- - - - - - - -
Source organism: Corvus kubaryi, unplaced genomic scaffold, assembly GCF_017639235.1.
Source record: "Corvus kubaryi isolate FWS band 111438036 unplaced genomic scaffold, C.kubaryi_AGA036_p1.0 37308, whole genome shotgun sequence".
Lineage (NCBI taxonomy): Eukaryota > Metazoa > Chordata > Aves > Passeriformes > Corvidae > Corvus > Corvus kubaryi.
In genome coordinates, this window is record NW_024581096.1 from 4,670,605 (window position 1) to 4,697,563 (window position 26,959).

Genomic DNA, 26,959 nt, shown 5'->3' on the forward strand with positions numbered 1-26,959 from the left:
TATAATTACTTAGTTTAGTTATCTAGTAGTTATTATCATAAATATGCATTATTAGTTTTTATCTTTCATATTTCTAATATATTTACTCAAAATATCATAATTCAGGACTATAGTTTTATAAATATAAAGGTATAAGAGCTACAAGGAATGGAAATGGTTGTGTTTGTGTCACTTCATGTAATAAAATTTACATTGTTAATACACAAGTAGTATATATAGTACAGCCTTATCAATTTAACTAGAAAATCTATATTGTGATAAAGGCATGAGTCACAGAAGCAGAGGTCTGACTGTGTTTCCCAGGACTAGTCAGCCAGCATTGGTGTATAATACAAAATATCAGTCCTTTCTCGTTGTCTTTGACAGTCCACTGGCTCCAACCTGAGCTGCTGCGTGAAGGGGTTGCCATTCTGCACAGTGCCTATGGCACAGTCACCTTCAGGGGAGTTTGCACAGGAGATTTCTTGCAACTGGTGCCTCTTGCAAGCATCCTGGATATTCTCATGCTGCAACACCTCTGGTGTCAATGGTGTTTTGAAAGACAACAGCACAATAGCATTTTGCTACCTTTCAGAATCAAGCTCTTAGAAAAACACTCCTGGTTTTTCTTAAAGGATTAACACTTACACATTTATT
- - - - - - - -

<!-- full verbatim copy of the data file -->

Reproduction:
Source organism: Corvus kubaryi, unplaced genomic scaffold, assembly GCF_017639235.1.
Source record: "Corvus kubaryi isolate FWS band 111438036 unplaced genomic scaffold, C.kubaryi_AGA036_p1.0 37308, whole genome shotgun sequence".
Lineage (NCBI taxonomy): Eukaryota > Metazoa > Chordata > Aves > Passeriformes > Corvidae > Corvus > Corvus kubaryi.
In genome coordinates, this window is record NW_024581096.1 from 4,670,605 (window position 1) to 4,697,563 (window position 26,959).

Genomic DNA, 26,959 nt, shown 5'->3' on the forward strand with positions numbered 1-26,959 from the left:
TATAATTACTTAGTTTAGTTATCTAGTAGTTATTATCATAAATATGCATTATTAGTTTTTATCTTTCATATTTCTAATATATTTACTCAAAATATCATAATTCAGGACTATAGTTTTATAAATATAAAGGTATAAGAGCTACAAGGAATGGAAATGGTTGTGTTTGTGTCACTTCATGTAATAAAATTTACATTGTTAATACACAAGTAGTATATATAGTACAGCCTTATCAATTTAACTAGAAAATCTATATTGTGATAAAGGCATGAGTCACAGAAGCAGAGGTCTGACTGTGTTTCCCAGGACTAGTCAGCCAGCATTGGTGTATAATACAAAATATCAGTCCTTTCTCGTTGTCTTTGACAGTCCACTGGCTCCAACCTGAGCTGCTGCGTGAAGGGGTTGCCATTCTGCACAGTGCCTATGGCACAGTCACCTTCAGGGGAGTTTGCACAGGAGATTTCTTGCAACTGGTGCCTCTTGCAAGCATCCTGGATATTCTCATGCTGCAACACCTCTGGTGTCAATGGTGTTTTGAAAGACAACAGCACAATAGCATTTTGCTACCTTTCAGAATCAAGCTCTTAGAAAAACACTCCTGGTTTTTCTTAAAGGATTAACACTTACACATTTATT